In March, a gap in the Sun’s atmosphere has the potential to create stunning auroras.

Between March 23 and March 25, a coronal hole has the potential to enhance the beauty of auroras.

Reports suggest that a gap in the Sun’s corona, which is a part of its atmosphere, may result in magnificent auroras on Earth from March 23 to March 25.

As per a report by, the US National Oceanic and Atmospheric Administration (NOAAA) has issued an aurora watch alert for Friday, March 24, in the higher latitudes of the planet due to the presence of a coronal hole, also known as a gap in the Sun’s magnetic field.

Although NOAA has removed the link mentioned in the article, its space weather prediction center has activated geomagnetic storm watch alerts from March 23 to March 25.

The alerts have been initiated primarily due to the presence of the coronal hole, which could combine with the coronal mass ejection on March 20 and result in geomagnetic storms on March 23.

Auroras, the spectacular light displays in the sky, are occasionally generated when charged particles from high-speed streams collide with our atmosphere.

Typically, to witness these auroras, one would have to travel to far-flung regions such as Greenland, Norway, Sweden, and Finland. Nevertheless, you can also observe them from the other side of the world, such as Tasmania in Australia and New Zealand.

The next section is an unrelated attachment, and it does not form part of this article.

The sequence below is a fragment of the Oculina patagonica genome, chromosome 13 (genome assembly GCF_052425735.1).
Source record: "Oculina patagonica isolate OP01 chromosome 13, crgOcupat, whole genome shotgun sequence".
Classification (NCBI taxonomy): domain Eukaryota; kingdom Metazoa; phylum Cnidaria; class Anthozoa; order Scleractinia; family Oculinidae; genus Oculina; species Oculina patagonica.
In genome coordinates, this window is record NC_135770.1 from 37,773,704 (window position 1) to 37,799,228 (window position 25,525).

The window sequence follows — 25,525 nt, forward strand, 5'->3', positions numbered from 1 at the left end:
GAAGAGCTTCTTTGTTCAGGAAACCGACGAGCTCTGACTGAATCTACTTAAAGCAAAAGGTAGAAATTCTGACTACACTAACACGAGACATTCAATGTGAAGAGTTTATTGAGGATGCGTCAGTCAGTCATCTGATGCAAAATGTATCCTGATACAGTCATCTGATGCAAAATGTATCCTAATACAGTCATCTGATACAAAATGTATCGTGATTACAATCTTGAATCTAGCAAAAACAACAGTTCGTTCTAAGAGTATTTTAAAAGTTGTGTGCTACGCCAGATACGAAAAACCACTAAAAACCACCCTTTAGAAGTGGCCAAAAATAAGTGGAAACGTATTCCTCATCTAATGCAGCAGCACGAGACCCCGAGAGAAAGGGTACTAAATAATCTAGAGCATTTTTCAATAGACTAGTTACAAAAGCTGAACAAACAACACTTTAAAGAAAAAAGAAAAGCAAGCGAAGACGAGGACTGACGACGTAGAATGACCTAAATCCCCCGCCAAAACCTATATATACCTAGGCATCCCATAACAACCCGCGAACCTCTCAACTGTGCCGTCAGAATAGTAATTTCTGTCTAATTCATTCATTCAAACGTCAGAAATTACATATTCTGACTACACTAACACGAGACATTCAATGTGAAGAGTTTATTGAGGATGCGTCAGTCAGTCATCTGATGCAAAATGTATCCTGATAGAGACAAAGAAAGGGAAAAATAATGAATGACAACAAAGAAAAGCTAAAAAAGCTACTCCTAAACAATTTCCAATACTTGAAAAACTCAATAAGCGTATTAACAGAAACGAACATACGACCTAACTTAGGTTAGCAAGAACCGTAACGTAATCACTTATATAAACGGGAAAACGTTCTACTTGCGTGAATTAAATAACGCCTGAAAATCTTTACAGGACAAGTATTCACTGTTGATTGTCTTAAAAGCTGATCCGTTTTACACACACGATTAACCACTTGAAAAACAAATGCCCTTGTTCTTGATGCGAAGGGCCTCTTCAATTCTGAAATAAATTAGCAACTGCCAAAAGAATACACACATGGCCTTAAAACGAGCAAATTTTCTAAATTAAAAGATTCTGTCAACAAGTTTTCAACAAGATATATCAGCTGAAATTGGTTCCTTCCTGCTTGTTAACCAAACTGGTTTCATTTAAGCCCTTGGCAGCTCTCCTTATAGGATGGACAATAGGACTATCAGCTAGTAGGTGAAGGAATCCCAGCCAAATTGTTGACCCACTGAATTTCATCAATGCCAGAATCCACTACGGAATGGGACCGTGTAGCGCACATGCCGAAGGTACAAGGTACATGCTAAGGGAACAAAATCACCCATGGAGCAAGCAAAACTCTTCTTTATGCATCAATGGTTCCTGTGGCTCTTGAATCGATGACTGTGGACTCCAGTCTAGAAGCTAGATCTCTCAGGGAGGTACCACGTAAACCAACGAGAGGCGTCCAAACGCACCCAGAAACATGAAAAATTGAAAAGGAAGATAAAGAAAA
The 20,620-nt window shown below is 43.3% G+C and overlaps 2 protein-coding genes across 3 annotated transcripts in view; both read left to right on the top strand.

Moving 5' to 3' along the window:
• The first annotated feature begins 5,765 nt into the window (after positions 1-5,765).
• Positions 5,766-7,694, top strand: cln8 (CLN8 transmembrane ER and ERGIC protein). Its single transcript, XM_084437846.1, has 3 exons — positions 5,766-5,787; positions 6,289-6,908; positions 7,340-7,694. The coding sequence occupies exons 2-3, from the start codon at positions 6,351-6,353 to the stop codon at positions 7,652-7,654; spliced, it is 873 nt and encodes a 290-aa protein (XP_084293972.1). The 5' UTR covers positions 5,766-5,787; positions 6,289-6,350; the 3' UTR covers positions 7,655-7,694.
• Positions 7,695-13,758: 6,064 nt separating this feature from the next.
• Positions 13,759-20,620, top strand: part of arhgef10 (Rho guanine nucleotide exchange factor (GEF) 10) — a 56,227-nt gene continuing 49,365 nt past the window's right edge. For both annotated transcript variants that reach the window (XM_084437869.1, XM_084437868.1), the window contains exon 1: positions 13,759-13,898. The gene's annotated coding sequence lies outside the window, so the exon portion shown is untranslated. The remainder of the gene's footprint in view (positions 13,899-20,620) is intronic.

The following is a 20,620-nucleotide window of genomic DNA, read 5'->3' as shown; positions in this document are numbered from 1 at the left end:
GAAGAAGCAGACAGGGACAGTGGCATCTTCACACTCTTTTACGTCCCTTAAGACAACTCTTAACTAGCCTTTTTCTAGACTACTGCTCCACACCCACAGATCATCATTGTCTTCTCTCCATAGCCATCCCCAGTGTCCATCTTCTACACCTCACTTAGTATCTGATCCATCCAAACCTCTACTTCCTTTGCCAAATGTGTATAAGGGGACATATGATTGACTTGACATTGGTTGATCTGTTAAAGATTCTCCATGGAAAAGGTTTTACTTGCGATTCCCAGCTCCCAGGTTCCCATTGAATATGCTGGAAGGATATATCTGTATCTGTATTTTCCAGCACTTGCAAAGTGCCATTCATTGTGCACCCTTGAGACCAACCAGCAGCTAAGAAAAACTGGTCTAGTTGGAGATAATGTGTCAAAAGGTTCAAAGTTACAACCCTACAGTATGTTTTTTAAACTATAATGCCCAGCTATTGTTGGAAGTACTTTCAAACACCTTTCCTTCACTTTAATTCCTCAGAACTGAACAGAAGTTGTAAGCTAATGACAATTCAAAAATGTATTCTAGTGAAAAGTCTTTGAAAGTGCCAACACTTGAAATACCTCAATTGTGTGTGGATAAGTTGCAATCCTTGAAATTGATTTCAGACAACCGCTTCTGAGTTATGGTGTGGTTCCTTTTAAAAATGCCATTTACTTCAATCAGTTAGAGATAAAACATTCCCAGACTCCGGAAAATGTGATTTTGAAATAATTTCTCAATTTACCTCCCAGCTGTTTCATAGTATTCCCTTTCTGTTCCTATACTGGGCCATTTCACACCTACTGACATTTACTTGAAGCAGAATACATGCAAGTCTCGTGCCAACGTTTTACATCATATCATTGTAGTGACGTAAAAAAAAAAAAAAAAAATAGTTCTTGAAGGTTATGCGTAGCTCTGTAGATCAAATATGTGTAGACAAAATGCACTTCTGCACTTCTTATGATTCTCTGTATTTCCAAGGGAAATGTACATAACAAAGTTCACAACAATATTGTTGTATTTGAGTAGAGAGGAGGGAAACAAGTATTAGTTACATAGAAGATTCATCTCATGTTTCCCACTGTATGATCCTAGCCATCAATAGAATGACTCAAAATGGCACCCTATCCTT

Solar activity that triggers these storms has been increasing recently, as per the Weather Network. This increase in solar activity led to auroras being visible in places where they would typically not be seen, such as the United Kingdom in February.

A collision between charged particles such as electrons and protons with gases in the upper atmosphere of the Earth results in the creation of small bursts of light that give rise to one of the most spectacular natural occurrences visible on our planet: auroras.

However, astronaut Josh Cassada of NASA has presented photographic evidence suggesting that auroras might be even more breathtaking when viewed from an orbit 250 kilometers above the Earth.

Presently stationed on the International Space Station, Cassada recently took to Twitter to share an image of the northern lights. In his brief description, he referred to the spectacle with two simple but impactful words: “Absolutely unreal.”

The photograph not only captures the stunning aurora but also offers a glimpse of the city lights on Earth and the solar arrays that are an integral part of the space station.

It is common knowledge that the collision of charged particles with the upper atmosphere of the Earth gives rise to auroras. However, the planet’s magnetic field directs these charged particles mainly towards its poles.

Consequently, the magnetic field’s configuration results in the formation of “aurora ovals” over the North and South Magnetic Poles of the Earth.

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